Gas tax issues still linger as the revenue shortfall grows
October 02, 2013
By Jeff Berman, Group News Editor
I know we have mentioned this here many times in the past, but, again, consider this: the federal gasoline tax has not increased from its current levels of 23.4 cents for diesel and 18.4 cents per gallon of gasoline since 1994. And diesel taxes represent about 90 percent of Highway Trust Fund (HTF) net revenues. These revenues are allocated for federal highway, transit, and highway safety programs. The current HTF tax levels have not been increased since 1993.
Even though the federal gasoline tax situation remains muddled, there are positive steps being made on a state level in certain states to increase taxes on their own in Maryland, Virginia, and Wyoming. And other states are starting to consider following suite vetting the possibility of raising their gasoline taxes to address their respective transportation infrastructure issues, which is both a state and national issue.
At a July hearing hosted by the House Subcommittee on Highways and Transit entitled “How the Financial Status of the Highway Trust Fund Impacts Surface Transportation Programs,” Representative Tom Petri (R-WI), the chairman of the House Subcommittee on Highways and Transit, said that in 2008 the HTF had insufficient revenues and cash balances to meet its obligations, which resulted in an $8 billion transfer from the United States Treasury General Fund. That transaction came at a time when the future of the HTF was dire, as it was facing the prospect of running out of money entirely. Petri added that by the end of 2014, a total of $54 billion will have been transferred from the General Fund into the HTF in order to remain solvent, including an $18.8 billion transfer signed off on by Congress as part of the federal transportation bill, MAP-21, which is set to expire in September 2014.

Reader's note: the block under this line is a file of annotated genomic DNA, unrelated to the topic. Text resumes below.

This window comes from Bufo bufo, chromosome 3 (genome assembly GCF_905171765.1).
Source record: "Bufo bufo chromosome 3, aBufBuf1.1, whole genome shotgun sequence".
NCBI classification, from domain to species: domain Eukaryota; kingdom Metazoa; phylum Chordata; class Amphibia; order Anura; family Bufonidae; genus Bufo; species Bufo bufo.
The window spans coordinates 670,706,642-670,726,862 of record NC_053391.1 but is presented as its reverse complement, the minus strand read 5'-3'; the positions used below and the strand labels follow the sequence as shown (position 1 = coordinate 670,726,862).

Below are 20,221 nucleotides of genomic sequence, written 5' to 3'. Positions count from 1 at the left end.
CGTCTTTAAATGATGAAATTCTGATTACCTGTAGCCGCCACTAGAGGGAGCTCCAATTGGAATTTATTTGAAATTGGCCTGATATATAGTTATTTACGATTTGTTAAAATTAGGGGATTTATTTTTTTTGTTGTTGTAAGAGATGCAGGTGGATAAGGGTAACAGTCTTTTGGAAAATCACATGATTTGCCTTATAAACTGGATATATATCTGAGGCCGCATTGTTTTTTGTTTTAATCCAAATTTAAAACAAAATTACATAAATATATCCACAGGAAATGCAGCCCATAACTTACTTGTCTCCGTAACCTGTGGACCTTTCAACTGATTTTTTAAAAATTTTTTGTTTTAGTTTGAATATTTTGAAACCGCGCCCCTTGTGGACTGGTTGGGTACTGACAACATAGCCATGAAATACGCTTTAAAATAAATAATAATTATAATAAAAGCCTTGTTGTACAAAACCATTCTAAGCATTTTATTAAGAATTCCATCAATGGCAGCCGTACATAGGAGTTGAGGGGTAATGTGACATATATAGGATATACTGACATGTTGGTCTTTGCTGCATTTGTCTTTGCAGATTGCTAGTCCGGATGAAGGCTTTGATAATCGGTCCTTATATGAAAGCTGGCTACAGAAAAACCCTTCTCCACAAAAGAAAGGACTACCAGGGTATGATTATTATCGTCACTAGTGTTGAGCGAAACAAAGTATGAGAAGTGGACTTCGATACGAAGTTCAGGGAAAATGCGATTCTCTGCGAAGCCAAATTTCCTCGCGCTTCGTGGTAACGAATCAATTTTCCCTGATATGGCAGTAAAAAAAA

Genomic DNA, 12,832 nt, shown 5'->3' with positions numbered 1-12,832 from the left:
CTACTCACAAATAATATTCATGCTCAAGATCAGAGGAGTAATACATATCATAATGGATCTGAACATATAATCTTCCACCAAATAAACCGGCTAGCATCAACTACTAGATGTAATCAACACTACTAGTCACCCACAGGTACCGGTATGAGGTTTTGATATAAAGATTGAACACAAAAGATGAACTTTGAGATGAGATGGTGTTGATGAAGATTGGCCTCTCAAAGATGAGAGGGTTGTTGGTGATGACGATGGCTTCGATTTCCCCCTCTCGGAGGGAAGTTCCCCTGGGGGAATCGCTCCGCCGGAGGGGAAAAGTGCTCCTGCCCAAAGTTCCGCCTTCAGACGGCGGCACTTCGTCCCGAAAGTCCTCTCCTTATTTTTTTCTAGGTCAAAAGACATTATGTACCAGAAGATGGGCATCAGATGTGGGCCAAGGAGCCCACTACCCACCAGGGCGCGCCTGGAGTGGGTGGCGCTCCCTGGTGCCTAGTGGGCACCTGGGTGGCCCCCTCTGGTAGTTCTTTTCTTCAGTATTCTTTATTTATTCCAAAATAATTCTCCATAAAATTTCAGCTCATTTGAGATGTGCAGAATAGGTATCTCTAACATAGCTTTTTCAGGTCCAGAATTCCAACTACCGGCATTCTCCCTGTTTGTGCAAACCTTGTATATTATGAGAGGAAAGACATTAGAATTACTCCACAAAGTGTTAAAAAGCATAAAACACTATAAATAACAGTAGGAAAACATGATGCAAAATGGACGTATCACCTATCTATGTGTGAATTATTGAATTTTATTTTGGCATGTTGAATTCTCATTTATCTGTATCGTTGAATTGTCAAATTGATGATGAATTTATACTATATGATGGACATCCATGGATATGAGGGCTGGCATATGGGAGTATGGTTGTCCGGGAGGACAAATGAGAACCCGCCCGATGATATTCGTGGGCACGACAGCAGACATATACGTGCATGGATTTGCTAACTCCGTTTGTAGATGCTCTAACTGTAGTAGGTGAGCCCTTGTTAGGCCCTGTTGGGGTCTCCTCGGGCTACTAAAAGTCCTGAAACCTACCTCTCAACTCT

And the Congressional Budget Office said this year that the HTF will have a $15 billion shortfall in 2015.
Not surprisingly, no movement has been made on the fuel tax front, but a hearing hosted by the Senate Environment and Public Works (EPW) Committee last week revisited the issue as part of a hearing entitled “The Need to Invest in America’s Infrastructure and Preserve Federal Transportation Funding.”
Senate EPW Committee Chair Barbara Boxer (D-Calif.) floated the idea of replacing the tax with a fee that is paid by oil wholesalers, akin to what is currently being done in Virginia and Maryland, according to a report in The Hill.
Boxer explained that eliminating that tax lieu of a wholesale oil tax increase would help close an approximately $20 billion shortfall in transportation spending Congress is looking to solve.
“There are many ideas out there, and the one that I’m leaning toward myself, although this is going to be a decision of the [Senate] Finance Committee ... is to do away with the per-gallon fee at the pump and replace it with this sales fee as they’ve done in Virginia and Maryland,” Boxer said during the hearing, The Hill reported. “It would fund the highway program for six years ... I think, and it would do that by doing away with all the other fees. It’s a very exciting idea.”
The CBO’s projected $15 billion shortfall is viewed as “the tip of the iceberg,” said Janet Kavinoky, Executive Director, Transportation and Infrastructure, U.S. Chamber of Commerce Vice President, Americans for Transportation Mobility Coalition, at last week’s EPW hearing.
The reason for this, she said, is that the cumulative shortfall in the highway and mass transit accounts of the HTF will exceed $80 billion by 2020 if spending levels are not dropped significantly.
It is easy to see these are serious numbers that need a serious solution. Given the juvenile antics getting in the way of progress in Washington, are we asking for too much?
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